Wednesday, 4 May 2011

Reconstruction by trial and error

When Christchurch demolition companies salvaged perhaps too many bits of shops that would rightly belong to the property owner (or the insurer), outside of any arrangement in which demolition charges were defrayed by such salvaging, the demolition companies were rightly condemned for looting.

And now everything is going straight to landfill by edict of Civil Defence, including gorgeous old native timber that would be of rather high value if salvaged.
Most of the timber arriving at the landfill had already been broken into small pieces, and careful salvaging would draw out the inner-city recovery, he said.

"There is so much to come down that if you take the time to salvage, it will end up taking two to three years."

One demolition source said it would take no extra time to salvage wood, reducing demolition costs for Civil Defence and easing the landfill burden.

"There are hundreds and hundreds of metres of native timber being wasted because of some bureaucratic crap," he said.
I have no clue whether taking the time to salvage wood or other materials from the condemned buildings would be efficient. But neither does Civil Defence. It's probably unknowable outside of a market system.

In some unattainable first best world, we'd have a measure of the daily cost that a condemned building's existence imposes on its neighbours and of the costs imposed on commuters by road closures during demolition. Charging owners of condemned buildings that amount until the demolition were complete would be highly inequitable. Instead, best policy would likely have the demolition company quote how long it would take to demolish the building if everything went to the landfill, then let building owners and insurers decide how long to take to run the demolition with daily charges accruing for time beyond the minimum demolition period. If taking an extra week to demolish a building would impose $50,000 in costs on neighbours but would allow the salvaging of materials worth $500,000, the delay would be worthwhile. If the salvaged materials were only worth $5,000, not so much. But at least we'd know which delays were worthwhile.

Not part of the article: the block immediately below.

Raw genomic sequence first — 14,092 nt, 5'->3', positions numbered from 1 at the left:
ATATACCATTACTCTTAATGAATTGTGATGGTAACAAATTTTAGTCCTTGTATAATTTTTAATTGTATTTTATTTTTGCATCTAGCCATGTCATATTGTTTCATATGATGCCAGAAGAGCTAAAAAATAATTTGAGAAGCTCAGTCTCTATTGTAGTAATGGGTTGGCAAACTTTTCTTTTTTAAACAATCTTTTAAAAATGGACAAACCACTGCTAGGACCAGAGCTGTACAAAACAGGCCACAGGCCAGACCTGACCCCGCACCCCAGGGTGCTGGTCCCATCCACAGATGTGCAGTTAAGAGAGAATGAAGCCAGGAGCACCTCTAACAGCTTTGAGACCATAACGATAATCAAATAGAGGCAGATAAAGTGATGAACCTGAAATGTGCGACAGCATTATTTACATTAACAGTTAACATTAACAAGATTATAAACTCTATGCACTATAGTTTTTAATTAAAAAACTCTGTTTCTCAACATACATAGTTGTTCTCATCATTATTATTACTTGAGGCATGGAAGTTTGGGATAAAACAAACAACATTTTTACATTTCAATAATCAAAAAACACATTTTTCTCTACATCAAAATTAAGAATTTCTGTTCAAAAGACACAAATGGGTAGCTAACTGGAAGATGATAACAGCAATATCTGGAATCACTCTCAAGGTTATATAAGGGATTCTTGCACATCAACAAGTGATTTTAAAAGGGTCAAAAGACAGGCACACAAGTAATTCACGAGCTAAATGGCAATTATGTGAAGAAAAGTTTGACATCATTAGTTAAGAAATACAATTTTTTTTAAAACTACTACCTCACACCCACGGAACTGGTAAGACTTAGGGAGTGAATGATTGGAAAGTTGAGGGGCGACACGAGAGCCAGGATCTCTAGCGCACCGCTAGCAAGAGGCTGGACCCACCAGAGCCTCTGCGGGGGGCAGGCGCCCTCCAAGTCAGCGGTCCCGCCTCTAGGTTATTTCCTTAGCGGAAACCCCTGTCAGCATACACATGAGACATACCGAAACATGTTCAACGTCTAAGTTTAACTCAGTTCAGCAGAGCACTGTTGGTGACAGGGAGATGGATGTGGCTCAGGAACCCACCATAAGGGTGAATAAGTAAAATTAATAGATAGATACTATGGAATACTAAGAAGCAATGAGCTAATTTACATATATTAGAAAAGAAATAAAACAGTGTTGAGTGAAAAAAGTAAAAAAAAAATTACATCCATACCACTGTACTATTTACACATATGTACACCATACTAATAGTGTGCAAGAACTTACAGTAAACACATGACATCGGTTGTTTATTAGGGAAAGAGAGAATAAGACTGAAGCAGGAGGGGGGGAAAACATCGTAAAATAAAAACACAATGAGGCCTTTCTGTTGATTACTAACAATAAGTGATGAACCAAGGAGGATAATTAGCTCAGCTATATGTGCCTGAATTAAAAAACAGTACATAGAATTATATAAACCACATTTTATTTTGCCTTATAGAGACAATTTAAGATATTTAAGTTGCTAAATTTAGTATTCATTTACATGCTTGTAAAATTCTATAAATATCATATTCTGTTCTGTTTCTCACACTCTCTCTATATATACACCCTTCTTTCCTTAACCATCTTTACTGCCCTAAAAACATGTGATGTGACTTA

But we have no clue what the relevant costs are so imposing charges that would push to the efficient result is impossible. And delays while implementing such a system would themselves be costly. A heads-up from the demolition contractor to CD that a pile of valuable native timbers could be saved if demolition took a day or two longer, with proceeds from salvage net of salvage costs going to the building's insurer, would likely be better than just dumping everything. But it could also be the case that CD hasn't the resources to make those calls either.

Earthquakes do push things away from first and second best solutions.

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